## Circle / Circle

Note: this example does not use a radius from the center of the circle, but the width of the flash moviecliip object.

I think the best use of it in a game setting would be collision for smaller entities that can fit within a circle like people, trees, upright objects like light poles, and so on.

We have two options for what happens when you run into the green sphere with your blue sphere. Either the two will push each other out of the way, or the green sphere will remain stationary while your sphere moves around it.

Choose this with a simple bool...

## Circle / Square

Resolving the collision between circles and squares is somewhat similar to Circle / Circle collisions.

Unlike Circle / Circle collision this code is more helpful for when smaller objects like people run into walls or anything that can be defined in a square area such as cars, tables, or park benches.

If the circle is your character and the squares and rectangles your world tiles then the character will not be able to move in any direction in which collision is detected. This is also helpful in side scrolling platformers where the ground doesn't need to be rotated. The process for collision there is simple; if there is collision below the character then we'll get the intersection "depth", or how much overlap there is, and revert the character in the opposite direction the length of that overlap. If there is no intersection then just apply gravity and have him be "pushed" away from the edge of the platform once he begins to slide off. Thus preventing that visual quirk of a character being 95 % off a platform when using rectangles for character collision.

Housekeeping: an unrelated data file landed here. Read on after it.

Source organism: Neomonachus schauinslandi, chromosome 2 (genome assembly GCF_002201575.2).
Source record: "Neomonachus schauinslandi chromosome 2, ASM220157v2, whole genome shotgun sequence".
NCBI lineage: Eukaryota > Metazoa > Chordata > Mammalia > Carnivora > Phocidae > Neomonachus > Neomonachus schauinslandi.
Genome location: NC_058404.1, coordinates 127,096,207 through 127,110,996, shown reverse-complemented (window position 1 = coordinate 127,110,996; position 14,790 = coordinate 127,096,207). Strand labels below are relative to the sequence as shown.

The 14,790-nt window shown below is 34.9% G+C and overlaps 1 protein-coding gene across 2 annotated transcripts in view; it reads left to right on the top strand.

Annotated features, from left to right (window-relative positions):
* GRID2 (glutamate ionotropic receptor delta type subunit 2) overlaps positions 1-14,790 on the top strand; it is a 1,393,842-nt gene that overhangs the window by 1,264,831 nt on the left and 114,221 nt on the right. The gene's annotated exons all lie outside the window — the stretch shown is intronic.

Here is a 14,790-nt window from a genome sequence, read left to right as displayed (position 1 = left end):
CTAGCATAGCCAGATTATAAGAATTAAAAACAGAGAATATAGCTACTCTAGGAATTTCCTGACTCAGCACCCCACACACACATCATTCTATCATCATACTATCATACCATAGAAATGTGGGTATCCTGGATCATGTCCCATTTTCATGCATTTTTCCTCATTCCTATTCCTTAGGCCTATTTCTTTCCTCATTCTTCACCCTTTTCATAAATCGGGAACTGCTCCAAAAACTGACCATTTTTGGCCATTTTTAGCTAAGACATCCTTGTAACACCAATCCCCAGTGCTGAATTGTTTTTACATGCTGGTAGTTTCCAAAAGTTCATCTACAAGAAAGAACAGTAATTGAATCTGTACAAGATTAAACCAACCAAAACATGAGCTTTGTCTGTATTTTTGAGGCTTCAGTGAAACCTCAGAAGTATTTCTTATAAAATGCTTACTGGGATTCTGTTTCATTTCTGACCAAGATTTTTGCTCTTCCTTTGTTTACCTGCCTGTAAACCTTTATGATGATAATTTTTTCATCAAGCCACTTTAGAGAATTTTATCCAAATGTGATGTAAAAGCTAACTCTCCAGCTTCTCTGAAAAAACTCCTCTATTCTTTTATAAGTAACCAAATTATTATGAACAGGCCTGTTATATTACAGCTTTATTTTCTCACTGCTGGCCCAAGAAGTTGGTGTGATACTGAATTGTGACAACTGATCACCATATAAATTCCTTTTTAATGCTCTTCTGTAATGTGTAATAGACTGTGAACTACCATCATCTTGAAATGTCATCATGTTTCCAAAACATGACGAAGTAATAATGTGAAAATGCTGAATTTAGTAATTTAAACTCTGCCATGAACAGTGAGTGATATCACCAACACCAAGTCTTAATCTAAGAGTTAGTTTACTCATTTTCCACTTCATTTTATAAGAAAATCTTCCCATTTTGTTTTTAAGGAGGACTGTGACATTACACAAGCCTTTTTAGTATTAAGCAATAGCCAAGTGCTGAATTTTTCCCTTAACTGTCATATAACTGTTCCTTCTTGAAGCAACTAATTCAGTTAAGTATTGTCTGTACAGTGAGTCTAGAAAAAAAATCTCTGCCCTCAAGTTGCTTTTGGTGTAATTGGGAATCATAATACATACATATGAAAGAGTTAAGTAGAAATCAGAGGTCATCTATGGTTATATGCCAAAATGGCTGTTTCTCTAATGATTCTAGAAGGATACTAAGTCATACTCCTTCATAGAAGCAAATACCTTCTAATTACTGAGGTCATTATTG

For non-tile based worlds, or worlds where you want to test circles against slanted surfaces that can't be defined by Axis-Aligned Bounding Boxes, I would just use circle / line collision where each surface is a line segment. (See Circle / Line collision)

One thing to keep in mind about the code that follows is that if the velocity of one of the two objects is too fast then it may cause inaccuracies. This is because it is checking for intersection between the edge of the circle and the center of the circle. This produces a rule of thumb to follow when using this approach to collision reaction.

If the velocity of the circle is greater than the radius, this is not a suitable form of collision detection.

A second problem with the current code you see here is that the circle doesn't react well to hitting multiple rectangles. Try placing the two rectangles near each other and squeezing the circle through a gap smaller than the circle. One of the rectangle checks will fail.

This second problem of course comes from the fact that we check the objects in order and the position corrections applied to the circle are not aware of each other at all. One rectangle is checked, and then another, they do not take each other into consideration at all.

You can somewhat alleviate this by re-running the collision check function several times. So you'd check rectangle 1, rectangle 2, and then rectangle 1, and 2, again. The more times you recheck this the more accurate the resolution will be. The original problem of velocity exceeding the radius will, however, remain.